Congregational Church.” The time arrived when it became necessary to repair and refurnish the church, and it was
intimated that if the name was changed to Presbyterian, the means to make the repairs would readily be furnished.
Therefore a meeting was called to act upon the proposition. The Congregational element had been greatly weakened
by the formation of a second church of that denomination, when the test vote decided the question, and the church
became fully Presbyterian in 1863, under the pastorate of Rev. Baruch B. Beckwith.
Methodist Episcopal Church.— Several persons of the Methodist faith lived in Gouverneur from early days,
but they commonly worshiped with other denominations, except when an occasional itinerant preacher held a service
in a private house or the school-room. Rev. Benjamin Dighton is believed to have been the first of these preachers,
and the record book of the society is authority for the supposition that he preached as early as 1828, while Mrs.
Parker places the probable date several years earlier; but the first organization of which there is positive record
was effected in the year 1832, with a very limited membership. From the beginning of 1833 until about the close
of 1835 the meetings were held in the school-house, and later in the chapel of the seminary, where they continued
until the institution was burned in 1839; then the school-house was again used for the purpose. When the seminary
was rebuilt it was used as the meeting place of the Methodists until i 862, when the building which had been erected
by the Second Congregational Society was purchased for $1,000. This was used for about seven years, when the church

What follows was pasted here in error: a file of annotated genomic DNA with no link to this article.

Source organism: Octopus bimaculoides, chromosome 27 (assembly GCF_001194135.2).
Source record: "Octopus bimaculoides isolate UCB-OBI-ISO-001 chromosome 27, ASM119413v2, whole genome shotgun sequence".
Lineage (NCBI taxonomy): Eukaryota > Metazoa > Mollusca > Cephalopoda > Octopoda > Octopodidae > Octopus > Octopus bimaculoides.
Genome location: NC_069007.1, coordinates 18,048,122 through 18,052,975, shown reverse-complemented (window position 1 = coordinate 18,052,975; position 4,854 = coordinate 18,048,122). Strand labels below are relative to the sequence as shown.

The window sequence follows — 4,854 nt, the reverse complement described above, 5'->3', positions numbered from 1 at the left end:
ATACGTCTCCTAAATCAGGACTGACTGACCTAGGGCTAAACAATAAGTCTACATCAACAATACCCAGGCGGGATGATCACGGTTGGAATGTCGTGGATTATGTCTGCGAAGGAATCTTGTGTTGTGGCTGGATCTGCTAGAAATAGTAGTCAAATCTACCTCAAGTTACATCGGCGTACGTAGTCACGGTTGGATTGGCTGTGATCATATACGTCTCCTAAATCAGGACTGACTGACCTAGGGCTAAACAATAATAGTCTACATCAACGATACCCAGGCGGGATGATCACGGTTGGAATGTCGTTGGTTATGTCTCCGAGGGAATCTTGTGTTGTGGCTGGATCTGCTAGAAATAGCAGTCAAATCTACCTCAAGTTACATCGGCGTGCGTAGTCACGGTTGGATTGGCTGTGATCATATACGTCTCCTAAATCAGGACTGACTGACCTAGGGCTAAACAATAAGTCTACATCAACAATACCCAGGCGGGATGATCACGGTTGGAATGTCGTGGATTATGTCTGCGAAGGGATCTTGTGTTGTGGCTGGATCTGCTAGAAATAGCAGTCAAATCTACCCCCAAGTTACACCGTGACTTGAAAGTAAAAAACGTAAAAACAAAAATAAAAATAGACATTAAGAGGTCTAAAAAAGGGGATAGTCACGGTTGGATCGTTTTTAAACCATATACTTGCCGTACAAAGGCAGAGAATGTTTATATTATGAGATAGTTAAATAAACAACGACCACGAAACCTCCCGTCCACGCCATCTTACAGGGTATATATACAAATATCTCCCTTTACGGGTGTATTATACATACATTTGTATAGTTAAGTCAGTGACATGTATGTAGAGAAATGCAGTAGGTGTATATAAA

that preceded the present building was erected in 1870. It cost $13,500, besides the site, and was dedicated February
9, 1871. The society has also a fine parsonage property. The society is very prosperous and active, the membership
in the charge is about 350, with a Sabbath school of more than 400 scholars. The present church is of stone and
cost about $30,000. It was dedicated in October, 1891. Rev. S. J. Greenfield, the present pastor, came in May,
1893. There is a small Methoiist church at Natural Dam, built in 1890, which is in the Gouverneur charge. Rev.
L. T. Conrad preaches there and at Hailesborough. A Methodist church IS in existence at North Gouverneur, which
is in the Richville charge. Rev. F. W. Thompson is pastor.
A Second Congregational church was formed in February, 1842, several having withdrawn from the first. The society
was incorporated on March 21, 1843, with Rockwell Burns, Nathan W. Smith, and John Leach, trustees. They built
a small frame church, where the Rev. E. Pond preached to them a few years The society was not very numerous, and
after struggling for a time sold their house to the Methodist society, and some joined the first church when the
society went down.
Presbyterian Church.— This was formed from the Congregational body in 1863 by a vote of that church,
when most of the members continued their relations with the new body, but a few went over to the Methodists. This